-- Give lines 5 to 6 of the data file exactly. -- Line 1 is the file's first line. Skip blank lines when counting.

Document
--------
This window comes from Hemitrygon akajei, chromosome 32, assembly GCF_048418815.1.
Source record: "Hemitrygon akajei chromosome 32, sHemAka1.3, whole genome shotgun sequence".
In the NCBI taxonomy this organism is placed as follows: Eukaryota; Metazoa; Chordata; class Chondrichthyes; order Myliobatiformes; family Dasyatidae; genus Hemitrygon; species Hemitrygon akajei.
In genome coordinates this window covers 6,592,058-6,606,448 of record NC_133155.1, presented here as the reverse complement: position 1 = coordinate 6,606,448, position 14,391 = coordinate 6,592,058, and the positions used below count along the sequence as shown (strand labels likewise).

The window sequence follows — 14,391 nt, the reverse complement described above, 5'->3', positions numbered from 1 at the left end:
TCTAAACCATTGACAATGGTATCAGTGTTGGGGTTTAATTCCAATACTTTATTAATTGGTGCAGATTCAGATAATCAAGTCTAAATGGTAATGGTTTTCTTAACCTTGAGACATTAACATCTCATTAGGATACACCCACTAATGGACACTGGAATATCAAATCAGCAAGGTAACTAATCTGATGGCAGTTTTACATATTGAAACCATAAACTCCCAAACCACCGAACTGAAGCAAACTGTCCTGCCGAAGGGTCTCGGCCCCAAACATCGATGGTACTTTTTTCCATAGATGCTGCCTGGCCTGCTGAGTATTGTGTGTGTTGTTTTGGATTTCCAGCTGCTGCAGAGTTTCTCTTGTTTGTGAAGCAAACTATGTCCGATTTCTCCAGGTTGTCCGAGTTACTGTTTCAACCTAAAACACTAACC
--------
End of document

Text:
The window sequence follows — 14,391 nt, the reverse complement described above, 5'->3', positions numbered from 1 at the left end:
TCTAAACCATTGACAATGGTATCAGTGTTGGGGTTTAATTCCAATACTTTATTAATTGGTGCAGATTCAGATAATCAAGTCTAAATGGTAATGGTTTTCTTAACCTTGAGACATTAACATCTCATTAGGATACACCCACTAATGGACACTGGAATATCAAATCAGCAAGGTAACTAATCTGATGGCAGTTTTACATATTGAAACCATAAACTCCCAAACCACCGAACTGAAGCAAACTGTCCTGCCGAAGGGTCTCGGCCCCAAACATCGATGGTACTTTTTTCCATAGATGCTGCCTGGCCTGCTGAGTATTGTGTGTGTTGTTTTGGATTTCCAGCTGCTGCAGAGTTTCTCTTGTTTGTGAAGCAAACTATGTCCGATTTCTCCAGGTTGTCCGAGTTACTGTTTCAACCTAAAACACTAACC